Increased Expression of Anaphylatoxin C5a-Receptor-1 in Neutrophils and Natural Killer Cells of Preterm Infants

Hannah Boeckel, Christian M. Karsten, Wolfgang Göpel, Egbert Herting, Jan Rupp, Christoph Härtel*, Annika Hartz

*Corresponding author for this work

Abstract

Preterm infants are susceptible to infection and their defense against pathogens relies largely on innate immunity. The role of the complement system for the immunological vulnerability of preterm infants is less understood. Anaphylatoxin C5a and its receptors C5aR1 and -2 are known to be involved in sepsis pathogenesis, with C5aR1 mainly exerting pro-inflammatory effects. Our explorative study aimed to determine age-dependent changes in the expression of C5aR1 and C5aR2 in neonatal immune cell subsets. Via flow cytometry, we analyzed the expression pattern of C5a receptors on immune cells isolated from peripheral blood of preterm infants (n = 32) compared to those of their mothers (n = 25). Term infants and healthy adults served as controls. Preterm infants had a higher intracellular expression of C5aR1 on neutrophils than control individuals. We also found a higher expression of C5aR1 on NK cells, particularly on the cytotoxic CD56dim subset and the CD56- subset. Immune phenotyping of other leukocyte subpopulations revealed no gestational-age-related differences for the expression of and C5aR2. Elevated expression of C5aR1 on neutrophils and NK cells in preterm infants may contribute to the phenomenon of “immunoparalysis” caused by complement activation or to sustained hyper-inflammatory states. Further functional analyses are needed to elucidate the underlying mechanisms.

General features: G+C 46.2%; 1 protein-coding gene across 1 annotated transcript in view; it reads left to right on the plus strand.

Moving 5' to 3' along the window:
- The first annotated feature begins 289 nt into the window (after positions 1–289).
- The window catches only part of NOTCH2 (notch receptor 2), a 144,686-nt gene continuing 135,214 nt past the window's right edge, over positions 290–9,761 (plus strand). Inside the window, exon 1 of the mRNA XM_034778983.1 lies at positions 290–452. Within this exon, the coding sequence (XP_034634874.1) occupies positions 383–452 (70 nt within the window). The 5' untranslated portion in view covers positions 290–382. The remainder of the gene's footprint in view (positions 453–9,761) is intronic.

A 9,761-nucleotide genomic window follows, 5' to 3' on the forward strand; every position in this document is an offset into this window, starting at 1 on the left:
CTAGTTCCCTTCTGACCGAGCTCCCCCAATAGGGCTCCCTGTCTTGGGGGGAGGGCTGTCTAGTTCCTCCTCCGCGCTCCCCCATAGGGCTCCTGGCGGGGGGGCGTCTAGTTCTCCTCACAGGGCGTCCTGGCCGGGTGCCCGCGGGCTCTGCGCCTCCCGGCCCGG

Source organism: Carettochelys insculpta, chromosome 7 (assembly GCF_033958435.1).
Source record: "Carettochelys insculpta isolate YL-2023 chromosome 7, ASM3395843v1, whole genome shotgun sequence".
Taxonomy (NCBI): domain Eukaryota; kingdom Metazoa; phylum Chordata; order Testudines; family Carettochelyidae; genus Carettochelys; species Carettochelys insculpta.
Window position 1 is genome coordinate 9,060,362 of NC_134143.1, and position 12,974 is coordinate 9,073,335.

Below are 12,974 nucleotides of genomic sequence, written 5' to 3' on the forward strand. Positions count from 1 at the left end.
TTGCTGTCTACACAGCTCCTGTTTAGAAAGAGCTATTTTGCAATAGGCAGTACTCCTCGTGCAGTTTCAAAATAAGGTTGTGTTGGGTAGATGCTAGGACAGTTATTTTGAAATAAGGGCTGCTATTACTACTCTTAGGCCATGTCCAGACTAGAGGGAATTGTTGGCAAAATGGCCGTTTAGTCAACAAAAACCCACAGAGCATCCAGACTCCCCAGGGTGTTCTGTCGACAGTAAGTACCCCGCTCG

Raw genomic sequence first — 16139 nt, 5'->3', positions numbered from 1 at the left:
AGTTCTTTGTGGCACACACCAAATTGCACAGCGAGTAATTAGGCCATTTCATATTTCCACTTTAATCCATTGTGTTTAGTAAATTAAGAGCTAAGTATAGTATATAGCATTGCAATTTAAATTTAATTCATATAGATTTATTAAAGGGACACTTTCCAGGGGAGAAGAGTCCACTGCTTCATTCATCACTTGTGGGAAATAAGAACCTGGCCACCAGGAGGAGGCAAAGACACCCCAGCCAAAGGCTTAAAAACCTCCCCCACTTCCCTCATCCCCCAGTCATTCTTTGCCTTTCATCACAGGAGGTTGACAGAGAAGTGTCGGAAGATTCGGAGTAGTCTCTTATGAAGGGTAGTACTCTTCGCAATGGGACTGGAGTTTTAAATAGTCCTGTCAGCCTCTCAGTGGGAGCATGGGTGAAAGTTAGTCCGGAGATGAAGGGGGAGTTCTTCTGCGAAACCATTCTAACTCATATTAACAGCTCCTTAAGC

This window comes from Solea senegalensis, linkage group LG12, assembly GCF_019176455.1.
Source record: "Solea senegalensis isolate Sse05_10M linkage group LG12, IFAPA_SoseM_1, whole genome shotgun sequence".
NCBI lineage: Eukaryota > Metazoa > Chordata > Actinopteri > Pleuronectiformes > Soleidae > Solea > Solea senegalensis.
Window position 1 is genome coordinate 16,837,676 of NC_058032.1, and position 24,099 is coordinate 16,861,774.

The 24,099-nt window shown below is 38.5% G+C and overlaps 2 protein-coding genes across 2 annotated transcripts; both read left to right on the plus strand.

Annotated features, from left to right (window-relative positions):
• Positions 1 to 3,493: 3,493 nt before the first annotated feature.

Original languageEnglish
Article number10321
JournalInternational Journal of Molecular Sciences
Volume24
Issue number12
ISSN1661-6596
DOIs
Publication statusPublished - 06.2023

Research Areas and Centers

  • Academic Focus: Center for Infection and Inflammation Research (ZIEL)

DFG Research Classification Scheme

  • 204-05 Immunology
  • 205-22 Clinical Immunology and Allergology
  • 205-31 Clinical Infectiology and Tropical Medicine

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